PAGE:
2000 Sebastian Photos I

All images on this page 2000 by Christina Young.

The Sebastian is a British tanker which sank in 1918 due to a fire in the ship's stern. It lies 250 feet under the North Atlantic, 100 miles off Montauk, New York, and just 8 miles from the Andrea Doria. Although the hull is mostly intact, most of the wooden superstructure has collapsed, with a large debris field in the middle covered with nets, but containing many very interesting artifacts.  The Sebastian is unique because it is an early oil tanker which also had sails.

For additional information about the Sebastian, please consult the Seeker's Sebastian page.  Also see Greg Mossfeldt's Sebastian page, and my page on the 1999 Sebastian Expedition.

The following pictures (all images from video) are from the voyage of the Seeker to the Sebastian, Saturday and Sunday, July 1 - 2, 2000.

The evening before everyone loads up their gear on the Seeker, docked at Star Island Marina in Montauk, New York.  We will leave around 10:30 pm and arrive on site at around 7 am the next morning.
John Chatterton, still ecstatic after last weekend's Carolina safe recovery, proudly shows off his new PADI Safe Diver rating, with this sticker on his Buddy Inspiration rebreather.  He had this statement to make:  "PADI has finally given me the recognition I've felt I deserved after all these years!"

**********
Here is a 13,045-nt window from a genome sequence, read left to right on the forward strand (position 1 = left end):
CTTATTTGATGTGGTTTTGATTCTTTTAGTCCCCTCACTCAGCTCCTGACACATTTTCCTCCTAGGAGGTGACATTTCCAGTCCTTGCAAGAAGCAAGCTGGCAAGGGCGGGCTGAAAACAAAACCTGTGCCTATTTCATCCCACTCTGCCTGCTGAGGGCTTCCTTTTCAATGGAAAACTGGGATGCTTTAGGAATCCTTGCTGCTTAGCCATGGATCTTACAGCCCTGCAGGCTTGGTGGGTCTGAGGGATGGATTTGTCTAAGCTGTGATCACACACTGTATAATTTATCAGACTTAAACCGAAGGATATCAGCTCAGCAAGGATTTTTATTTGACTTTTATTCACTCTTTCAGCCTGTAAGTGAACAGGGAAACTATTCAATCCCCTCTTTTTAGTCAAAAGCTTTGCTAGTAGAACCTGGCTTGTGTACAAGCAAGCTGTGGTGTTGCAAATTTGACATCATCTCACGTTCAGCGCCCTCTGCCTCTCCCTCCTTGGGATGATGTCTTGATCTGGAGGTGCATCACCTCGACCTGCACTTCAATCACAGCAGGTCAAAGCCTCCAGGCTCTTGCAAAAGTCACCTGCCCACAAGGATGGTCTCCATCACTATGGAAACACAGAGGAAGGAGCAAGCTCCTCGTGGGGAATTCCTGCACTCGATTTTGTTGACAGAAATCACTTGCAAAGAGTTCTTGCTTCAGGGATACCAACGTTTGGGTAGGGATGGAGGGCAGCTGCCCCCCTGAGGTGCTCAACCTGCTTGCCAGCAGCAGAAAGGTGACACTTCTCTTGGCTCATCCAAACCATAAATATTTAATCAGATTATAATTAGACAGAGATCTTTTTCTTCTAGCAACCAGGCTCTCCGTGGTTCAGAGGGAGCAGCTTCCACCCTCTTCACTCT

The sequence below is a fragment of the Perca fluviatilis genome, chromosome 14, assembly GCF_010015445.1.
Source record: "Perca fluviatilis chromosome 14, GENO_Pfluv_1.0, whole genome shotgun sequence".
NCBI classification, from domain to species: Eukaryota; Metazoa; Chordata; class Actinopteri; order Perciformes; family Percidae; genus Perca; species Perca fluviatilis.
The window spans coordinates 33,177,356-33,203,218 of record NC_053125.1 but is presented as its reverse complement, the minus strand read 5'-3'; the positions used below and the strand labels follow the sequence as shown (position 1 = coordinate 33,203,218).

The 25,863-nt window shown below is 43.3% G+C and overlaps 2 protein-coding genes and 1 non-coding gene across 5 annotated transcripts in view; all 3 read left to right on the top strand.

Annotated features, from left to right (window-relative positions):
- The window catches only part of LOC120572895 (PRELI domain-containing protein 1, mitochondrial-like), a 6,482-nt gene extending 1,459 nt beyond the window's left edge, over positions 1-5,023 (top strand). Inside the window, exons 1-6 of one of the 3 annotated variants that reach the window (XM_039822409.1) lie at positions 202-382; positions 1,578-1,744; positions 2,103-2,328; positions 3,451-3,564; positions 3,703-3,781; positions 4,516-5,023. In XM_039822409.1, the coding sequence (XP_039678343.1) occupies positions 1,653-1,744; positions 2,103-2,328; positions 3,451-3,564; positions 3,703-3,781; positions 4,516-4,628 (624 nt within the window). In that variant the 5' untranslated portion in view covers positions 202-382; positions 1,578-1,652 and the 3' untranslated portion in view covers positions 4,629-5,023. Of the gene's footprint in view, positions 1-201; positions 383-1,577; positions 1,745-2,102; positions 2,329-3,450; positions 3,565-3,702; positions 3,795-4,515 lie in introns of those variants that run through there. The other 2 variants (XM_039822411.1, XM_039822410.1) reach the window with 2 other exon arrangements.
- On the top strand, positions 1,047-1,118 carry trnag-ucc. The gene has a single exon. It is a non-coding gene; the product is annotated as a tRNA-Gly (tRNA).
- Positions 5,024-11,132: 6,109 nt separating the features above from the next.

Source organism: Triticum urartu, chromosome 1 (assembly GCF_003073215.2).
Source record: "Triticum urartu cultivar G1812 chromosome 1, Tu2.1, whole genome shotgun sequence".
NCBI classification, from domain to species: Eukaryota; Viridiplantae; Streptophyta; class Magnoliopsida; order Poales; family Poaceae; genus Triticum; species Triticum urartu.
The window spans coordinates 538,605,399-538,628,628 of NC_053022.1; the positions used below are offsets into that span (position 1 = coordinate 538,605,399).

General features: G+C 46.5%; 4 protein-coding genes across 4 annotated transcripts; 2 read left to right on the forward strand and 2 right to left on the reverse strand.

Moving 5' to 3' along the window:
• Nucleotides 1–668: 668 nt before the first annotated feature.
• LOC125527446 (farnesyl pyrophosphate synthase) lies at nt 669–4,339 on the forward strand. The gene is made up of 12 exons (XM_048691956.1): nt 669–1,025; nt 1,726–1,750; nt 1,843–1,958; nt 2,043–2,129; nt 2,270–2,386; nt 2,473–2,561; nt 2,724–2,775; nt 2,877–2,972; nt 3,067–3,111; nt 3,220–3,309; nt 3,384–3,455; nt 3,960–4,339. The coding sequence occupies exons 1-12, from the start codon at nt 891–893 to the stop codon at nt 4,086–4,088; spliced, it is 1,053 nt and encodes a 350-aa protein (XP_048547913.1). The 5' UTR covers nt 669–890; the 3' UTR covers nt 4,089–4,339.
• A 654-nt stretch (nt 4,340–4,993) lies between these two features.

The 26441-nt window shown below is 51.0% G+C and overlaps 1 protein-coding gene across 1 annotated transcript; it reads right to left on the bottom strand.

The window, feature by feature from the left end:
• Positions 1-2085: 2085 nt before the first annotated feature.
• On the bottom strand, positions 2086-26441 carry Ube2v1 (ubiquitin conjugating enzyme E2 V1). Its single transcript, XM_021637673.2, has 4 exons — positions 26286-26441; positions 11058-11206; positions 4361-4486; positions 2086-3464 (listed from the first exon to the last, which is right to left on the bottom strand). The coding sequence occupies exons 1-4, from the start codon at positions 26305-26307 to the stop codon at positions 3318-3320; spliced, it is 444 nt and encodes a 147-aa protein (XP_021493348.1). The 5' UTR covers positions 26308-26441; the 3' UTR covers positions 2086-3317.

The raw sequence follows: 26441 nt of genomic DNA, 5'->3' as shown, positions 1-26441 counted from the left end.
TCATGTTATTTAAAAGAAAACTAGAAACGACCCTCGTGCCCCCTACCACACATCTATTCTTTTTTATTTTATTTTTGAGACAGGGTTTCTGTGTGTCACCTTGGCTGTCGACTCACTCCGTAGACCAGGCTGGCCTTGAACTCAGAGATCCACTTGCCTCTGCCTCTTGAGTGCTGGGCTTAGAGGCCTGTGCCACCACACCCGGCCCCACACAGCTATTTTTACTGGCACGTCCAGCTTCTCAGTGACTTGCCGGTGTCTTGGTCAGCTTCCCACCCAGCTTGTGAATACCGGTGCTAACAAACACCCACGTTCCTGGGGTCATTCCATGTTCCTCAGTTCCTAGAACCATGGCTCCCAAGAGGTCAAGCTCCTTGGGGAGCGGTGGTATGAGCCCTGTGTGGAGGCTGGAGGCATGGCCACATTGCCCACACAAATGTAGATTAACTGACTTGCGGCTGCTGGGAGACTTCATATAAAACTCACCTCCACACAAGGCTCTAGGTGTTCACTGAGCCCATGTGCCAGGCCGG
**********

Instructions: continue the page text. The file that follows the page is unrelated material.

Once we arrive on site and zero in on the wreck, Mike Yasky and Mike Pizzio drop the hook.  The sea is flat calm, but the current is ripping.
Danny Crowell hooks the wreck, while Steve Brozyna looks on.  This is the bridge of the Seeker.
John Yurga and John Chatterton gear up to go set the hook.
Doc Gianni gears up, assisted by Mike Yasky.  Doc is an old timer who has been diving from the Seeker(s) longer than anyone else on board.
This is the tie-in point on the Sebastian, a boom towards the bow of the ship.  The rusty steel piece you see in the lower left is one of the tines of the grapnel.  Almost the entire wreck is covered with thick layers of nets.
Here's another view of the tie-in point.
Looking down at some of the wreckage.  The round thing you see at the top of the picture is a ventilator duct.
A boom lying on the deck.  Conditions are very much like the New Jersey Mud Hole - dark and silty.
Looking down at the port side gunwhale.  A lot of shards of china have been found around here, but no intact pieces have ever come off the wreck.  Doc Gianni recovered an almost intact soup bowl in which you could just barely make out faded British flags and "Laird Line".  This is unusual because other china shards recovered in the past were inscribed with "Motorship Sebastian".
This is the area where the main superstructure (which was wooden) collapsed.  Can you say "netscape"??!!  It is here that many of the best artifacts have been found.  Getting these artifacts involves searching beneath the layers of nets and beams, and when you spot something cutting it out and freeing it from the wreckage.

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